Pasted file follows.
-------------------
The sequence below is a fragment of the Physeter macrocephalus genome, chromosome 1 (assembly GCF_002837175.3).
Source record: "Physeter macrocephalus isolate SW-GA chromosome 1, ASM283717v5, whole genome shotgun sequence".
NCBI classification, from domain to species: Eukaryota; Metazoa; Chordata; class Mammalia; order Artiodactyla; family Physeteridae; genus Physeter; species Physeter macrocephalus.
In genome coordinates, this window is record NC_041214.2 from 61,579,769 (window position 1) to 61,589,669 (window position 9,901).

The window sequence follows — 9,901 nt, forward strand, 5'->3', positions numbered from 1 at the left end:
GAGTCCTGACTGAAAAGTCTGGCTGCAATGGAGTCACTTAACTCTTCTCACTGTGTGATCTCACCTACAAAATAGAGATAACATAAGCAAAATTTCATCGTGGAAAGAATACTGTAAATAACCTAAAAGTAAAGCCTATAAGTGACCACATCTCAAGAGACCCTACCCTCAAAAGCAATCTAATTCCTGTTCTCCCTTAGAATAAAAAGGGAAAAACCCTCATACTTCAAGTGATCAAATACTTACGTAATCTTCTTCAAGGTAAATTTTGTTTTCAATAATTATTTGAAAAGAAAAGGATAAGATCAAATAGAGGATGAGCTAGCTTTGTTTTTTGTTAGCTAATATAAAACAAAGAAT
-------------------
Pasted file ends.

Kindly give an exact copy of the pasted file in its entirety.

The sequence below is a fragment of the Physeter macrocephalus genome, chromosome 1 (assembly GCF_002837175.3).
Source record: "Physeter macrocephalus isolate SW-GA chromosome 1, ASM283717v5, whole genome shotgun sequence".
NCBI classification, from domain to species: Eukaryota; Metazoa; Chordata; class Mammalia; order Artiodactyla; family Physeteridae; genus Physeter; species Physeter macrocephalus.
In genome coordinates, this window is record NC_041214.2 from 61,579,769 (window position 1) to 61,589,669 (window position 9,901).

The window sequence follows — 9,901 nt, forward strand, 5'->3', positions numbered from 1 at the left end:
GAGTCCTGACTGAAAAGTCTGGCTGCAATGGAGTCACTTAACTCTTCTCACTGTGTGATCTCACCTACAAAATAGAGATAACATAAGCAAAATTTCATCGTGGAAAGAATACTGTAAATAACCTAAAAGTAAAGCCTATAAGTGACCACATCTCAAGAGACCCTACCCTCAAAAGCAATCTAATTCCTGTTCTCCCTTAGAATAAAAAGGGAAAAACCCTCATACTTCAAGTGATCAAATACTTACGTAATCTTCTTCAAGGTAAATTTTGTTTTCAATAATTATTTGAAAAGAAAAGGATAAGATCAAATAGAGGATGAGCTAGCTTTGTTTTTTGTTAGCTAATATAAAACAAAGAAT